At Distinctly Bronze West in March, 2016 participants were given a special treat. In addition to having the opportunity to play under the fabulous Toshikazu Yoshida for four days of intense upper division ringing, participants were treated to a concert by the Kinjo Gakuin University Handbell Choir from Japan. The all female group group wowed the audience with their technical skills and musical precision. Performing for an audience of fellow ringers is a challenging, exhilarating experience (as I found out first hand when my group performed at National Seminar 2013), but the group was as poised and polished as they are in all their videos on YouTube. After the conference, Mr. Yoshida released a video he had taken of the performance. This un-edited recording includes the full performance, including Arthur Syin’s entertaining monologues between each piece.
Watching this concert live was pure joy for me. I was sitting just feet from the bass bell ringers with a stupid grin on my face the whole time. You can probably hear me and everyone else cheering after every piece. Watching the Kinjo Gaukin ringers perform online many times gave me a great appreciation for their musicality and precision, but there are some amazing aspects of the group you can only notice from watching their performance live. For one, I never truly appreciated how incredible their bass bell plucking skills are. That seems like a weird thing to be memorized by, but watching the girls get that level of dynamics and speed and accuracy over and over while plucking was incredible. As someone who is not a strong bass ringer and who usually cheats and grabs mallets, I was duly impressed.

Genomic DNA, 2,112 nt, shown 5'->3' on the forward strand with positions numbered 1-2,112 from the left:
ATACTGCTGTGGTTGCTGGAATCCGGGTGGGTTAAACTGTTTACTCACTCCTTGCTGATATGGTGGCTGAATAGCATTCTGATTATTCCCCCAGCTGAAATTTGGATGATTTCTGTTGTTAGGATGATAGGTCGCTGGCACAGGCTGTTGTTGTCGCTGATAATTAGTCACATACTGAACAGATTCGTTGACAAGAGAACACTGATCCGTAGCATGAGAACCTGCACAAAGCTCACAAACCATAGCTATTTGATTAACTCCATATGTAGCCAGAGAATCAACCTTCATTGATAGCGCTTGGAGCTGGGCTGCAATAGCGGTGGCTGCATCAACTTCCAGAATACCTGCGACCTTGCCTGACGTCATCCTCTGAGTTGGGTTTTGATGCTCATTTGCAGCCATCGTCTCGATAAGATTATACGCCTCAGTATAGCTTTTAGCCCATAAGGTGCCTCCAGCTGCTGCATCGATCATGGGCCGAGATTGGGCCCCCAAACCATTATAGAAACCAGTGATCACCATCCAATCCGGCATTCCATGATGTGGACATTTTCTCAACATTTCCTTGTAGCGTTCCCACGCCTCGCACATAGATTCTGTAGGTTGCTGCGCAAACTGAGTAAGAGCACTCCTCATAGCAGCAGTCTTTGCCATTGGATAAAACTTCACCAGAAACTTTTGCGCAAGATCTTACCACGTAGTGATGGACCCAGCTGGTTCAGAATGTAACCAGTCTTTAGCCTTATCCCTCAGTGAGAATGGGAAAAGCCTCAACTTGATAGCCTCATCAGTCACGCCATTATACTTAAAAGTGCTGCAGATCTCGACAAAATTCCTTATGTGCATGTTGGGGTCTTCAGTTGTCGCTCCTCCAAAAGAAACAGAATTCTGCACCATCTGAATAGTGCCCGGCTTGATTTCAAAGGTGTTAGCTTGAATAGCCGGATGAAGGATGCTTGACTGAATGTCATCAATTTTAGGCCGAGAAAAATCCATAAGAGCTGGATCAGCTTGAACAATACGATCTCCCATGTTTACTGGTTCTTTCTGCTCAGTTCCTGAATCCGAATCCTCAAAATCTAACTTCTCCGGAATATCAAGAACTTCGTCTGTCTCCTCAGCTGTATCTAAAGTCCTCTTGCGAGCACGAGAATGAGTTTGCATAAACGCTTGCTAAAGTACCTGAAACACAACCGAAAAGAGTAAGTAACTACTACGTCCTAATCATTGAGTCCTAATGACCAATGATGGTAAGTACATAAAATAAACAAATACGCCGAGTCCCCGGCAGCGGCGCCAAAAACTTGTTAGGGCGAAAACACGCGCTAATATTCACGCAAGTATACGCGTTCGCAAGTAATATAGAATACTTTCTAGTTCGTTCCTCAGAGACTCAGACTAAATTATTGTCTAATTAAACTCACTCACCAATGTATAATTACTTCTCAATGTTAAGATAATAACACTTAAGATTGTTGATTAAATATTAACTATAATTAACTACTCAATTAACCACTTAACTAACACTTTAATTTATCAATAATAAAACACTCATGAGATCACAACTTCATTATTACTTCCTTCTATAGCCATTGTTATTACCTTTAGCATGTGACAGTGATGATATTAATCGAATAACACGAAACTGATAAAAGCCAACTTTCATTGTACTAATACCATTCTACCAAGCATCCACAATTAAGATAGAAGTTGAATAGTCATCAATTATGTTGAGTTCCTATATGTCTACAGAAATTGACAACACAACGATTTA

Also, watch and appreciate the level of bell choreography that is involved. They only perform on one set of bells, so if they need someone else to grab a note the bell has to be physically moved around the table. During this performance there are a couple impressive passes in the Disney Fantasy piece. I’m pretty sure I saw one bell move the full length of the table.
From this camera perspective you can also appreciate how intense the connection is between Mr. Yoshida and the ringers. The ringers have their eyes glued to him the entire concert, which allows him to bring out all sorts of subtle shifts and changes in the music. Handbells is an exceptionally difficult instrument to perform with musical grace, due mainly to the logistics of having a gaggle of ringers involved, but the Kinjo Gaukin ringers have mastered the technique. The massed group of ringers at Distinctly Bronze was certainly a talented group, but we struggled mightily at trying to follow Mr. Yoshida. You can hear Arthur at one point jesting with the audience about that in the video. Just watch the group’s final piece “Csardas” at 49:45 in the video. At many points it feels like there’s one person performing and emoting at a single instrument, not 13 ringers on 60+ bells.
I just want to give a huge shout out to Jenny Cauhorn, the Executive Director of Handbell Musicians of America, and the Kinjo Gaukin University for making this performance happen. I can’t imagine the logistics involved with bringing that many ringers across the ocean to perform for us, but I am very grateful that they made it happen.
What was your favorite handbell performance you’ve seen? Let us know in the comments below.